I have some photogenic cartridge cases. I love wildcats, but I don't like other peoples' screw-ups but I have both in a project I've taken on.
The belted 300 Weatherby case necked down to accept .264" bullets or the 6.5-300 WBY or originally the 6.5 Wright-Hoyer, which wasn't a WBY double ogee shoulder, but this beauty is. I received this gun with some "fireformed" brass and some new brass. Some loaded ammo and some formed brass, (and a couple of oops! cases that showed that the previous loader was in trouble.) along with an RCBS two die set of reloading dies and a two die set of case forming dies. This is about $450 of dies.
Well the "fireformed" cases were fireformed in a W-H chamber and were originally 300 H&H brass and they didn't fit the chamber of the Weatherby. The formed cases had the shoulder pushed too far back in the #2 case forming die, and they didn't fit the chamber. The sizer die was well matched to the chamber but the form dies are more generic and "over formed" the shoulder. Firing one of these, with a moderate charge and a 100 grain bullet, resulted in a seperated case. The belted end came out easily but the front end of this big case stayed in the chamber of the rebarrelled Ruger #1. I use an easy-out bolt extractor to get these out and it doesn't usually take much effort just the right diameter tool.
Back to plan B. I pulled the bullets from the loaded rounds and dumped the powder and the holofil sleeping bag insulation from the cases. I then loaded the cases with about 70 grains of RL-25. That's the powder that was in the hopper and it was of the correct type to fire form with. I like to use the course extruded powder. It is quite hard and about the texture of creek gravel. I then load this over magnum primer without a bullet. Point the rifle upward, chamber a round and fire. This went on for forty cases on Sunday.
The heavy charge of powder is launced down the case and slams into the shoulder of the case and pushes it out agains the chamber. As the charge is ignited, it bushes back against the case head (recoil) and pulls the whole case back agains the recoil face of the rifle. If there was a bullet in the case it would have buit pressure up and pressed the case against the side wall then pushed back enough against the case head to stretch the case just ahead of the belt causing a thin ring of brass at this point. This will surely result in a seperated case at the next firing. (It had just done that with the the only shot of the day Saturday) This technique is a modification of Ken Howells inert material (corn meal) fireforming. It cannot really be called inert even though most of the powder is not ignited, it is merely launched down the tube. This hard extruded powder works better than corn meal in cases that have not been annealed (softened). This is a simple and expedient way to form cases and requires only the expense of powder and primer and a good clean up after. Anyway I now have some pretty nice formfitted cases for this wilder than normal cat and will rely on Beartooths expertese and experience with this caliber (re: his 257-300 Weatherby) for more appropriate load data with bullets this time.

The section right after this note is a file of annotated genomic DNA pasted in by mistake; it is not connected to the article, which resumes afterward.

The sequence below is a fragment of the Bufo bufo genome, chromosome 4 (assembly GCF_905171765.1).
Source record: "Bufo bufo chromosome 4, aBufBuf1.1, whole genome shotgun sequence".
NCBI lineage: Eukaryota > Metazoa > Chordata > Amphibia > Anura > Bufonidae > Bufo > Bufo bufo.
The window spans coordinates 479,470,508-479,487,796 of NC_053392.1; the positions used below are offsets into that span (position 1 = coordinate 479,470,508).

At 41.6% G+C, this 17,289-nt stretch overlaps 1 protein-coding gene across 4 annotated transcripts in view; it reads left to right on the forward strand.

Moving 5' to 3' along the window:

These rounds are quite loud and there is a significant recoil form the load. This is for those who don't think the powder charge should be in my recoil equation. The load of powder generates Newton 3rd law recoil and the exiting gases generate Bill Lear recoil. I love this job.